Banned Books Week got its start in 1982 in response to a surge in challenges to books in schools, bookstores and libraries, a website promoting the event says; the list of books that have been challenged since then has topped 11,000, including 326 reported to the American Library Association’s Office of Intellectual Freedom in 2011. The event’s goals are to draw attention to efforts to restrict access to books and to support others aimed at expressing unorthodox and popular ideas.
The books featured during the week-long event “have all been targeted with removal or restrictions in libraries and schools,” according to the American Library Association’s website. Challenges to the books have included concerns that they are sexually explicit, contain offensive language and depict racism or violence.
The list of books that have been challenged in the years since the event was founded range from F. Scott Fitzgerald’s “The Great Gatsby” to the “Captain Underpants” series, which the library association said was removed from a Connecticut school in 2000 due to concerns the books caused unruly behavior in children.
“While books have been and continue to be banned, part of the Banned Books Week celebration is the fact that, in a majority of cases, the books have remained available,” the library association’s website says. “This happens only thanks to the efforts of librarians, teachers, students, and community members who stand up and speak out for the freedom to read.”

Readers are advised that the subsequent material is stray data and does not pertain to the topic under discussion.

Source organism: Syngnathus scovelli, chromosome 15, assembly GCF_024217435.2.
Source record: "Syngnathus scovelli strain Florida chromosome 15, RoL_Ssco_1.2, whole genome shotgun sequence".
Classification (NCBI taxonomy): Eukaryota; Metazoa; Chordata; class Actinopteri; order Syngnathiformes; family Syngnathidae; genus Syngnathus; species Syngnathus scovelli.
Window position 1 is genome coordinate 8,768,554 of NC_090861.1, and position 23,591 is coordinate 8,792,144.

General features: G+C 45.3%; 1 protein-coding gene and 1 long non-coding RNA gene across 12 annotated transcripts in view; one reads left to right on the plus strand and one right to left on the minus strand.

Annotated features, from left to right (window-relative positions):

Another concern listed for many of the books on last year’s list is that they were unsuited to certain age groups. Ratliff said that for the Alameda Free Library’s events, each patron may decide what they wish to read, listen to or view, and parents should decide which books their children may read.
“We believe parents have the right to decide what kids read,” Ratliff said.
In addition to the library’s reading marathon, bookseller Books Inc. will set up a display advertising the event in its Alameda store, something it does every year. The display will include banned and challenged books plus information about where and when the books were banned.
“We take it very, very seriously,” Elizabeth Jenkins, who works at Books Inc.’s Alameda store, said. “And every year when we get the list, we go, ‘This? This was banned? By whom?’”